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    Expect some organization problems. Executive dysfunction is the technical term for the trouble autistic people have with time management and keeping track of tasks (among other things).[6] This may range from mild to severe, depending on their inborn capability and coping skills.
    • This may be especially tough for first-year students who are still getting used to the unstructured environment of college.
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    Be aware that their social behavior may be different. Autistic people don't usually understand social rules well, and each autistic person will act differently.
    • They may not want to make friends because it is too hard. This is okay.
    • To compensate for uncertainty or anxiety, they may constantly ask questions.
    • They may constantly raise their hands or blurt answers, like Hermione from Harry Potter.
    • They might hug you. (This simply means that they like hugs and they like you.)
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    Know that comorbid conditions are a possibility. Depression and anxiety are extremely common among autistic people, as well as epilepsy and stomach issues. If there is a problem, ask if they have discussed it with a doctor, and refer them to student health services if not. Here are issues you may notice:
    • Perfectionism, too eager to please (anxiety)
    • Shy, doesn't raise hand (social anxiety)
    • Constantly ill (could be a number of conditions)
    • Sick, tired, missing deadlines (depression)
    • Submissive, afraid of making own choices (PTSD or effects of compliance therapy)
    • Do not ask them to disclose their medical diagnoses, as this is very personal.

Part 2
Organizing the Classroom

The ideal environment for an autistic student is one in which assignments are clear and materials are easy to find.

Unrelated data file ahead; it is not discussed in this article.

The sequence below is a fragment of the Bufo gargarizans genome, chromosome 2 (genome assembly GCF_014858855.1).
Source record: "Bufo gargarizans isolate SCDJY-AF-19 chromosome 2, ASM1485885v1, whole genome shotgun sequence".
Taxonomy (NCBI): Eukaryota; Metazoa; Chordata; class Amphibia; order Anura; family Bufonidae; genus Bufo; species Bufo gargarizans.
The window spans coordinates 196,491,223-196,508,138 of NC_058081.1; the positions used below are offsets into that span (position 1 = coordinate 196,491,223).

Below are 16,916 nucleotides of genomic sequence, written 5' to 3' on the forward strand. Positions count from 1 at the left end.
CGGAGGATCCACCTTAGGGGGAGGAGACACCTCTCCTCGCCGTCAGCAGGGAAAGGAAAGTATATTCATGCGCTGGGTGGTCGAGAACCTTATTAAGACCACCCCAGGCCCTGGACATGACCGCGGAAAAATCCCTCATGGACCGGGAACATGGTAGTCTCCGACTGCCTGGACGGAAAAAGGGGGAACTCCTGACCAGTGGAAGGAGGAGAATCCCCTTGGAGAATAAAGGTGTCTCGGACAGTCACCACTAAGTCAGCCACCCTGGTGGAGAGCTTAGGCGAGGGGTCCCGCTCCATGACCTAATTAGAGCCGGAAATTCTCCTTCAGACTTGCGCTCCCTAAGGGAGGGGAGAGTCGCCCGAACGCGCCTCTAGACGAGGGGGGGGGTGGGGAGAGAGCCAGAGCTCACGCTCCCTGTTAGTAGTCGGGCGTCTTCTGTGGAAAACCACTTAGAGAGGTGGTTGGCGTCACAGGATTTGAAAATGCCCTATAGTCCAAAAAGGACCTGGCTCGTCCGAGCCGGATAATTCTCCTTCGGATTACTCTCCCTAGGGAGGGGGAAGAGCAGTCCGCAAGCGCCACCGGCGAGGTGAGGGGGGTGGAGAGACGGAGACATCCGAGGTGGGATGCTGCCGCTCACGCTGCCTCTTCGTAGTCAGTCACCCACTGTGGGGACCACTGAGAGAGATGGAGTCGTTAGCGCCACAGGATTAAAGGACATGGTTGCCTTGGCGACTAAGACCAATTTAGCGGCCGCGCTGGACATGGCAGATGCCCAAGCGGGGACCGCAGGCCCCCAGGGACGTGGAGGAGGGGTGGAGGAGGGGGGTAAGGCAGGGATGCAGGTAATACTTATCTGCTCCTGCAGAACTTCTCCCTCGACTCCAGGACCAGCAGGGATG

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    Make your expectations clear. A vague assignment is confusing to all students, but especially autistic students. Even if the assignment is fairly open-ended, make it clear what goals it needs to fulfill, and don't expect students to "read between the lines" to understand the instructions.[7]
    • For projects, consider showing a few examples from students in previous years, so they can envision the type of thing you want.
    • Set a clear length. "As long as it needs to be" is not helpful. "Around 3-5 pages" is much clearer.
    • Autistic students may lapse into perfectionism when it is unclear, working until their physical or mental health suffers.
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    Make sure that all important directions are written down clearly. Autistic people often have trouble remembering spoken directions. They may do poorly if they don't have a written copy for reference.
    • Provide clear assignment sheets and rubrics so autistic people can go through them sentence by sentence.
    • Write in-class activity directions on the board or on the power point slide. Keep them there until the activity is done.
    • When asking for the class to turn to a certain page, write the page number on the board, or repeat it once or twice in case anyone didn't catch it.